Dallas Cowboys Training Camp: 5 Early Storylines to Watch

Jonathan Bales@thecowboystimesAnalyst IJuly 21, 2014

Dallas Cowboys Training Camp: 5 Early Storylines to Watch

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    Charlie Riedel/Associated Press

    With the Dallas Cowboys’ 2014 training camp right around the corner, there are a number of important storylines to monitor in Big D. A perennial 8-8 team, the Cowboys are in a unique position as a squad with unusually high upside when you consider their very mediocre roster.

    A lot of that upside is due to the presence of quarterback Tony Romo, who could very well lead this team to a division championship if the Cowboys get even average play from their defense. That defense is where the majority of this year’s question marks lie, and the play of both Romo and the defense is going to determine how far the Cowboys can go.

    In addition to Romo’s evolution as a quarterback, here are five important questions surrounding Dallas as it heads into training camp.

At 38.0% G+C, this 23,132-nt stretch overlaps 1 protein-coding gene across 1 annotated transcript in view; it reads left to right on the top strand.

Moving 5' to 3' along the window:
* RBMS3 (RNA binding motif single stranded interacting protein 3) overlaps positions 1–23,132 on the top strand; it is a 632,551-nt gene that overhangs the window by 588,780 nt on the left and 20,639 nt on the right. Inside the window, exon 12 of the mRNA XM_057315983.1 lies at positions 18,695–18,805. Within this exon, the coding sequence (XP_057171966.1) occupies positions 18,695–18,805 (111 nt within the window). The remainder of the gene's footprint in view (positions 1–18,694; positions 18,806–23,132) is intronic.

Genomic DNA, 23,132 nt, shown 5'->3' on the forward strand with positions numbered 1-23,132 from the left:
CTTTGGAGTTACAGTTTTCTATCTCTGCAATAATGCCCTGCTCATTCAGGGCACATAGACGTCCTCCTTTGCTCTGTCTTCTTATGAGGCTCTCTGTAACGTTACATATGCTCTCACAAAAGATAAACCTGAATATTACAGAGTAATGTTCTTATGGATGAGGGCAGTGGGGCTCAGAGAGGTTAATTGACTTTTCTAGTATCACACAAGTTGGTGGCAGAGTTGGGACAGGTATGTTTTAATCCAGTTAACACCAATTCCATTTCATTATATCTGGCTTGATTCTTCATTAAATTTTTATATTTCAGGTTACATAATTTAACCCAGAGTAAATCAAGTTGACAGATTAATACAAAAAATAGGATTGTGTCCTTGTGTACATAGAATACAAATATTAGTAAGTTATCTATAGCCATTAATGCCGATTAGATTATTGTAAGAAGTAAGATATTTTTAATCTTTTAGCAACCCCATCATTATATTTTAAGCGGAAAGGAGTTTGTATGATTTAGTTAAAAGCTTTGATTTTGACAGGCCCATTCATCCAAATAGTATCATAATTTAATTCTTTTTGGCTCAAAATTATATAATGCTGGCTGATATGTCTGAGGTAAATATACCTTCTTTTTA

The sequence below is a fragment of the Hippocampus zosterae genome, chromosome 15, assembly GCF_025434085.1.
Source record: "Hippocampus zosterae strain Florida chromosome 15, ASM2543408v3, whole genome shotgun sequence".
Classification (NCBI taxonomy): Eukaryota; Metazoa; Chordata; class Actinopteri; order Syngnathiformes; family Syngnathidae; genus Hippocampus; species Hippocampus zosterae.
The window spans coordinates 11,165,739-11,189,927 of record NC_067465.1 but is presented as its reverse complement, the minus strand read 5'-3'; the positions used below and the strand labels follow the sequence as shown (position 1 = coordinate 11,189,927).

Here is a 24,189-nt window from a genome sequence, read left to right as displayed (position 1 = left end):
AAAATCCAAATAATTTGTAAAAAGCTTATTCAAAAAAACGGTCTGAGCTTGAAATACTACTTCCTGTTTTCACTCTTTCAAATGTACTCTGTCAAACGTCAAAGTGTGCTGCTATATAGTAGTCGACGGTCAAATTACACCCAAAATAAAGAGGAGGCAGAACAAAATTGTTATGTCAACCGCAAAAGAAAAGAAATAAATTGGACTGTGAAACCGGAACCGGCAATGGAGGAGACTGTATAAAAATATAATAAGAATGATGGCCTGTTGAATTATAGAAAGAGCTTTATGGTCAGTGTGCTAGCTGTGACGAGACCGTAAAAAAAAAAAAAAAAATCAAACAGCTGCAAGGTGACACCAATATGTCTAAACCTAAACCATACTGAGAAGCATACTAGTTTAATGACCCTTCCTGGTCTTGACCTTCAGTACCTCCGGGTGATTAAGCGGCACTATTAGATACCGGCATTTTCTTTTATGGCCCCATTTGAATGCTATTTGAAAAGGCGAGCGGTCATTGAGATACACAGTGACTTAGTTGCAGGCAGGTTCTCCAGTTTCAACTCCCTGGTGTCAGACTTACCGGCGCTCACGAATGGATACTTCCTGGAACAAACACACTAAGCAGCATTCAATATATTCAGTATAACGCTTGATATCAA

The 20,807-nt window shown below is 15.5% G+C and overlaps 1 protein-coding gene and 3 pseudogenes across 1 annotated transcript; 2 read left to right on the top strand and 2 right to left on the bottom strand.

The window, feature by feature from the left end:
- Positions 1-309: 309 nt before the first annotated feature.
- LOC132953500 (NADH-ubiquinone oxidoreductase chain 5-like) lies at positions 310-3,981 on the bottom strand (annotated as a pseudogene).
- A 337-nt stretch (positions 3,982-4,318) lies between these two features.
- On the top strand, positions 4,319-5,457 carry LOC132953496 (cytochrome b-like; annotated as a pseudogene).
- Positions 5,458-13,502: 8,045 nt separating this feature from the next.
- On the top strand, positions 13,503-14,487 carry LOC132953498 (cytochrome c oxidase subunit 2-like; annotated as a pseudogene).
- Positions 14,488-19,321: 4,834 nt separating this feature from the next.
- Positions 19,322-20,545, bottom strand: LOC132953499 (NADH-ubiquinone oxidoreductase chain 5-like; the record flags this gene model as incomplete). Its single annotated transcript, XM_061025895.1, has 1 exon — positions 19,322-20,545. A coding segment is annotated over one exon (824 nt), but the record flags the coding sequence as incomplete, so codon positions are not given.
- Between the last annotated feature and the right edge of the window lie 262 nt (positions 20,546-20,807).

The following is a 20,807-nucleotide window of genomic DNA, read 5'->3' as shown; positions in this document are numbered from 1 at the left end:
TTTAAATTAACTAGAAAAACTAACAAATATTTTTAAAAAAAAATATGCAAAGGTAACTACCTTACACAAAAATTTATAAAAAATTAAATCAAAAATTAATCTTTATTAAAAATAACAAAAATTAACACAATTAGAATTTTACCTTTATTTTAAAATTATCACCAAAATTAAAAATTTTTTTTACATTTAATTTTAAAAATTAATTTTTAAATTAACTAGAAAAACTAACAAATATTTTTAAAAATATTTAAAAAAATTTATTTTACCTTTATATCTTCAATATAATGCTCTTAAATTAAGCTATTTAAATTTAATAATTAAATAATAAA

5. Can the Cowboys Improve on Third Down?

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    LM Otero/Associated Press

    A lot of analysts talk about third-down efficiency. Todd Archer of ESPN Dallas recently wrote:

    To me this is the biggest area in which the Cowboys need to improve. They converted just 35 percent of their third-down opportunities. The Cowboys scored a lot of points (27.4 a game) but they couldn't stay on the field. That was surprising, although I realize the more you score, the less plays you run. But that was the lowest percentage by far since the Cowboys adopted Jason Garrett's offense. The lowest before last season was 39.4 percent in 2011. In 2012, they converted 43.9 percent of the time, which was the highest in Garrett's era. Last season's offseason focus was improving in the red zone, and the Cowboys did that. This season the improvement has to come on third down.

    There’s no doubt that third downs are extremely important, but I think there’s a general misconception that offenses should do everything in their power to improve their third-down conversion rate.

    I disagree completely. When you start to call plays in a manner that helps optimize third-down conversions, you necessarily limit overall offensive efficiency. The easiest way to improve on third down is to decrease the yardage needed to gain a first down, which could be accomplished by running the ball on first and second downs. In doing that, though, offenses would simply see more third downs.

    Converting 40 percent of 50 third downs is much superior to converting 42 percent of 100 third downs; it’s OK to get a first down on first and second downs, too.